[MASSIVE SPOILERS] About that one mystery

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#1 by Belfry
2021-11-24 at 23:18
< report >You know the one. Isla's death (Sai's little trick could be done in lots of different ways, so discussing that one is probably pointless - just a fun thought experiment). I haven't really found anything approaching a working theory anywhere, so I'm curious if anyone here knows of any. It's not something super relevant to the plot or anything, but it DOES feel weird that the authors chose to simply obscure it - if we don't know the solution, we have no way of checking our answers in the first place.
#2 by Ninius
2021-11-25 at 00:07
< report >Yeah that was exactly one of the most annoying things in the novel. Unfortunately I have no clue other than I think it has to do something with the cabinets. Maybe she was stuck in them for some reason and suffocated to death? I couldn't wrap my head around how or why though. The narrative said something about the irresponsibility of others IIRC. Maybe she got in a loop where she couldn't get out of the cabinet, I don't know. I hope someone smarter comes to tell us the answer someday.
#3 by Belfry
2021-11-25 at 00:29
< report >Yep, this is just weird. I just finished the game and fiddled with a possible solution for a while, but I will openly admit I lost my desire to continue once I was realized there was no solution anywhere, in-game or otherwise. I'm a firm believer that providing the solution to a puzzle is an issue of class, and an essential part of the pact between puzzle maker and puzzle solver. The journey is only half of the pleasure of tackling a GOOD enigma; the other half comes from the catharsis of solving the puzzle OR the frustration of being outsmarted (and then awed by the actual solution, assuming the thing was well-made). If there's no answer anywhere, both of these scenarios are denied; a puzzle without a solution is just half a puzzle, like an undercooked meal.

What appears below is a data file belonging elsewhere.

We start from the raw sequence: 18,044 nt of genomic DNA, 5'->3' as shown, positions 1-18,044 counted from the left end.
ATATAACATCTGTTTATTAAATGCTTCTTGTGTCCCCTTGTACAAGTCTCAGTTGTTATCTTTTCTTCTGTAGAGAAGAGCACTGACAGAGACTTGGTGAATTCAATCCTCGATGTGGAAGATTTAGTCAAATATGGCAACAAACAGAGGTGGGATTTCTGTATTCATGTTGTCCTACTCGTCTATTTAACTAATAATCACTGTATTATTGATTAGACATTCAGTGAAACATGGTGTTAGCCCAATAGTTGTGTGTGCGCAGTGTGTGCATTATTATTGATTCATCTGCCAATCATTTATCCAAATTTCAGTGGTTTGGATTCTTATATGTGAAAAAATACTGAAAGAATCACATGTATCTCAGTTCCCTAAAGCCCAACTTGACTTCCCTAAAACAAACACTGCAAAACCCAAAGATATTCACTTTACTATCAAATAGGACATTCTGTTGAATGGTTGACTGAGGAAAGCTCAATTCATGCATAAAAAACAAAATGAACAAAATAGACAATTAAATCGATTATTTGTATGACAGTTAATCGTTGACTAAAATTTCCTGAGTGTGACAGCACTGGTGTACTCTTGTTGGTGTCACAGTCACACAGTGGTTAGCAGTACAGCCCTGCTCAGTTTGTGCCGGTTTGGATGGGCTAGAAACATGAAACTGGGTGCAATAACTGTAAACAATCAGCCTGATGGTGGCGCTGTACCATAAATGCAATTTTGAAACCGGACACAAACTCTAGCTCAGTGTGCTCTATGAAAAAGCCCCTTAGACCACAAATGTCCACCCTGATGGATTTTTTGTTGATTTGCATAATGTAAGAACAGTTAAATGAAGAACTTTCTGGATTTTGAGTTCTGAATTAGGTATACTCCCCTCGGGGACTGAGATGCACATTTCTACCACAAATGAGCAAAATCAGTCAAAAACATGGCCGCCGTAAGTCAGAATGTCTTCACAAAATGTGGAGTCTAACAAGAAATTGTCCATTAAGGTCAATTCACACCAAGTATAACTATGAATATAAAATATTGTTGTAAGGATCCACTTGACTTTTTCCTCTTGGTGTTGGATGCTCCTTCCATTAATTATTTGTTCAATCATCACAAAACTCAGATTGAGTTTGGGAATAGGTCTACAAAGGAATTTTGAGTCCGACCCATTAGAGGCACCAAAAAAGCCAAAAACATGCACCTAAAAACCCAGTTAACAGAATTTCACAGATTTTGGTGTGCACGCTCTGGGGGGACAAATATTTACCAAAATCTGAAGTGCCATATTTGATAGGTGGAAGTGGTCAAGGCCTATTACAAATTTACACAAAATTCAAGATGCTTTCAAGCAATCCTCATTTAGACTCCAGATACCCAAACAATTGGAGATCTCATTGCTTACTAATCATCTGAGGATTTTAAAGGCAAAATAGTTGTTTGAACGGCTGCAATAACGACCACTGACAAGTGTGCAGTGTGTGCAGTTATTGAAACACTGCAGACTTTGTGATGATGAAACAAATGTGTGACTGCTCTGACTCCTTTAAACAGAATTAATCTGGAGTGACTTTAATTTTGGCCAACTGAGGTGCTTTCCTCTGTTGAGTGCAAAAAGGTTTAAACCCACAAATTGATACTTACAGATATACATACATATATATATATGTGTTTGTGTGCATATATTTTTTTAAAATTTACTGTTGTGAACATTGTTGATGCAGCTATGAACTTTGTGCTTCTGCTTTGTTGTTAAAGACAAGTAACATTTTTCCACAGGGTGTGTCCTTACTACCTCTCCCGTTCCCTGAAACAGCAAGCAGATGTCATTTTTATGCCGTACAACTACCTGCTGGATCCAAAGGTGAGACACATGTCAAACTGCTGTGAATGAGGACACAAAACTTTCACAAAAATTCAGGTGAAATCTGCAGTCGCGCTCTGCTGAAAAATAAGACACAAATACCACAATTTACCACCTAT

Giving us an answer is also a clear sign that the author is confident in his work; without a solution, we have no way of eventually knowing if we're dealing with something actually well-made or just a bundle of leaps of faith and moon logic - and let's face it: a few of the puzzles in Sekimeiya DO rely a little bit on those kinds of things.
Last modified on 2021-11-25 at 01:41
#4 by flvbycjctnheheh
2021-11-25 at 04:34
< report >From what I understand, Isla touched the "past Sekimeiya". As she got trapped in the cabinet (which the adults didn't bother to open after it closed up on its own), her "future self" was dead from suffocation, so she was transported back into the past as a corpse which she then saw when she just opened the cabinet. What I still don't understand is why her corpse disappeared as well alongside the Sekimeiya. Perhaps they were erased due to the paradox of there being "three" versions of Isla in the same place. Perhaps this is just an answer to the question of what happens when an entrapped person uses Sekimeiya and their past and future locations are the same and can't be changed.Last modified on 2021-11-25 at 09:27
#5 by swordfish96
2021-11-25 at 09:33
< report > I'd guess that at the point of going to the past, her corpse counted as a possession causing it to disappear and it didn't reappear in the past since she wouldn't possess it in the future
#6 by flvbycjctnheheh
2021-11-25 at 09:52
< report >@5 If so, then why did she reappear in the future?


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